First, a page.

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Home arrow Nutrition arrow Healthy Eating arrow Is Kettle Corn Healthy? Brands and Nutritional Value

Is Kettle Corn Healthy? Brands and Nutritional Value

HR_author_photo_Edibel
Written by Edibel Quintero, RD
HR_author_photo_Edna
Fact checked by Edna Skopljak, MD
Last update: May 18, 2023
6 min read 528 Views 0 Comments
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It’s sweet and crunchy – that’s what has made kettle corn a favorite snack for many. But is it also healthy and how much should you eat at once?

is kettle corn healthy

Kettle corn is a fan favorite, whether watching a movie or simply looking for a delicious snack! However, because it is so sweet and tasty, are there reasons to limit your consumption of kettle corn? Are there better alternatives?

In this article, we will dive into the nutrition of kettle corn, including comparing it to butter popcorn. Read on to learn more! 

What Is Kettle Corn?

Kettle corn is a type of popcorn that is covered with a sweet syrup or sugar mixture, some type of oil (such as extra virgin olive or canola oil), and salt. It results in a crunchy and sweet popcorn snack.

Is Kettle Corn Healthy?

Kettle corn is healthy because it is low in calories, but you still get a slight sweetness and saltiness that makes it a satisfying snack. In addition, a cup or two of kettle corn is a great dessert or snack option that provides some dietary fiber.

Kettle Corn Brands

Let’s compare the nutrition of some of the most popular kettle corn brands that you can find at your local grocery store! 

Note that the nutritional information is for approximately one cup of popped popcorn.

Calories (g)Sugar (g)Total Fat (g)Fiber (g)Sodium (mg)Type of Oil Used
Skinny Pop (Pre-popped)562.82.80.844Sunflower oil
Boom Chicka Pop (Pre-popped)7044155Sunflower oil
Popcornopolis (Pre-popped)65630.547.5Coconut oil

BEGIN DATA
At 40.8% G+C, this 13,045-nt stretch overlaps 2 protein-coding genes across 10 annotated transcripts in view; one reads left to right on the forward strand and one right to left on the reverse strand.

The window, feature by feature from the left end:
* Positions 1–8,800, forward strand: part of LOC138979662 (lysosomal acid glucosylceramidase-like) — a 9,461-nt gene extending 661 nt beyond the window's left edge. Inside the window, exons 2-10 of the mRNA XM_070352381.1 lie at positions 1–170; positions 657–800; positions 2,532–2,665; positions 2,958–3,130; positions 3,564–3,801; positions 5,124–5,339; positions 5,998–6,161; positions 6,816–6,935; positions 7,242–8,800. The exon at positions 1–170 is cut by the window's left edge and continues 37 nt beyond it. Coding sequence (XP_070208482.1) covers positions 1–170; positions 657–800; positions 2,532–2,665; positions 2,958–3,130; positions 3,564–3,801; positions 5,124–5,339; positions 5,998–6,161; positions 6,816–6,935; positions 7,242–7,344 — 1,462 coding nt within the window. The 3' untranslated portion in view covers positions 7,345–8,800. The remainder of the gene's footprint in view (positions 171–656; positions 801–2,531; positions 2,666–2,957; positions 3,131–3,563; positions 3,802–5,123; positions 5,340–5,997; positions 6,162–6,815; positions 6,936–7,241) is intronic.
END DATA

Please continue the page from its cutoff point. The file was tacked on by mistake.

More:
Orville Redenbacher’s (Microwave)35.601.80.735.6Palm oil
Pop Secret (Microwave)3002.250.518.75Palm oil
Jolly Time (Microwave)4503Less than 140Palm oil

Calories of kettle corn

Based on the information above, microwave popcorn varieties tend to have fewer calories than pre-popped kettle corn or store-bought kettle corn alternatives. 

However, microwave popcorn has been a cause of concern in recent years due to claims that it can cause cancer because of certain chemicals in the packaging. However, is this true?

Unfortunately, according to the journal Environmental Health Perspectives, the chemical perfluorooctanoic acid (also known as PFOA) commonly found in microwave popcorn packaging has been linked with adverse health effects in rodents, such as kidney, liver, and pancreatic cancer. 

This effect was also seen in small-scale studies in humans. For example, the dangerous effects were noticed in individuals who lived near a plant that produced this dangerous chemical. 

Thankfully, since these studies have come out in the early 2010s, the US Food and Drug Administration (FDA) has banned the use of these chemical additives in “grease-proof” packaging, such as that found in microwave popcorn bags. This ban occurred in 2016 in the United States. 

Therefore, having microwave popcorn every once in a while is relatively safe. However, to altogether avoid the risk of any adverse health effects from microwave popcorn packaging, stick with pre-popped, air-popped, or stovetop popcorn. 

In terms of the nutritional differences, the variation in the number of calories is not significant enough to need to favor microwave popcorn over pre-popped. However, air-popped popcorn (where the kernels pop just from hot air) is an excellent option because it uses less oil (and therefore has less fat) than other types. 

Sugar content of kettle corn

The American Heart Association recommends that women consume no more than 6 tablespoons or 25 grams of added sugar per day. In comparison, men should consume no more than 9 tablespoons or 36 grams of added sugar each day. 

Some popcorn mentioned in the table above, such as Pop Secret, Jolly Time, or Orville Redenbacher’s kettle corn, are actually considered sugar-free! So these can be good options for reducing your added sugar intake. 

They have zero grams of sugar primarily because they sweeten their kettle corn with Sucralose. 

Sucralose is a non-nutritive sweetener, meaning it does not have any calories or any other nutrients! It is more commonly known as Splenda

If you prefer pre-popped popcorn, look on the nutrition label for popcorn with around five grams of added sugar or less. Some pre-popped versions even use air-popped popcorn.

Of course, you can make homemade kettle corn and sweeten it just a little with maple syrup or agave nectar. You could also use an artificial sweetener such as Sucralose or a natural sweetener such as stevia leaf.

Which Is the Healthiest Kettle Corn?